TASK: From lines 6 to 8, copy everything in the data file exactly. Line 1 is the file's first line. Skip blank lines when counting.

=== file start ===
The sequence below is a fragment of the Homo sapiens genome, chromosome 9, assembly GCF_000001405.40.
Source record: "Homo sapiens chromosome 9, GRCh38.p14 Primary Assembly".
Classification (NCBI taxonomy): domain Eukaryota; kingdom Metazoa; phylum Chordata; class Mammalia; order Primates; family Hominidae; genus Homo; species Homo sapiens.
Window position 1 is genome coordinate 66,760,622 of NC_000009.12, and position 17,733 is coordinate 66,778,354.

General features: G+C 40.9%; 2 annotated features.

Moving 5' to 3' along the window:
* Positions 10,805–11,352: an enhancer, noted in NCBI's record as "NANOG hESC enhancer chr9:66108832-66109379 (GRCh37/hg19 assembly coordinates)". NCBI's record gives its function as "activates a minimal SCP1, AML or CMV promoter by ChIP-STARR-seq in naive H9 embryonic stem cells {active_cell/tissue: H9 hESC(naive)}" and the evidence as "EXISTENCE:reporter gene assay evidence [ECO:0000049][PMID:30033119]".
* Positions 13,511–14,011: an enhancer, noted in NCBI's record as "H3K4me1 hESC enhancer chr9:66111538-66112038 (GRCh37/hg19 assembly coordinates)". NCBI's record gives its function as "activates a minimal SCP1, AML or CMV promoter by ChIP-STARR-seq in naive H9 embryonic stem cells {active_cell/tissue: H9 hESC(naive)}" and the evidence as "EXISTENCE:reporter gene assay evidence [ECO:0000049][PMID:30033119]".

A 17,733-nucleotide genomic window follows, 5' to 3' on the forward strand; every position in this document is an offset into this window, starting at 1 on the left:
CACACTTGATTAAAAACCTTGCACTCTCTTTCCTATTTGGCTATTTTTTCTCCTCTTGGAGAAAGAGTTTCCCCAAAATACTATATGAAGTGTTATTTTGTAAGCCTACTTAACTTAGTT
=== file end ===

Moving 5' to 3' along the window:
* Positions 10,805–11,352: an enhancer, noted in NCBI's record as "NANOG hESC enhancer chr9:66108832-66109379 (GRCh37/hg19 assembly coordinates)". NCBI's record gives its function as "activates a minimal SCP1, AML or CMV promoter by ChIP-STARR-seq in naive H9 embryonic stem cells {active_cell/tissue: H9 hESC(naive)}" and the evidence as "EXISTENCE:reporter gene assay evidence [ECO:0000049][PMID:30033119]".
* Positions 13,511–14,011: an enhancer, noted in NCBI's record as "H3K4me1 hESC enhancer chr9:66111538-66112038 (GRCh37/hg19 assembly coordinates)". NCBI's record gives its function as "activates a minimal SCP1, AML or CMV promoter by ChIP-STARR-seq in naive H9 embryonic stem cells {active_cell/tissue: H9 hESC(naive)}" and the evidence as "EXISTENCE:reporter gene assay evidence [ECO:0000049][PMID:30033119]".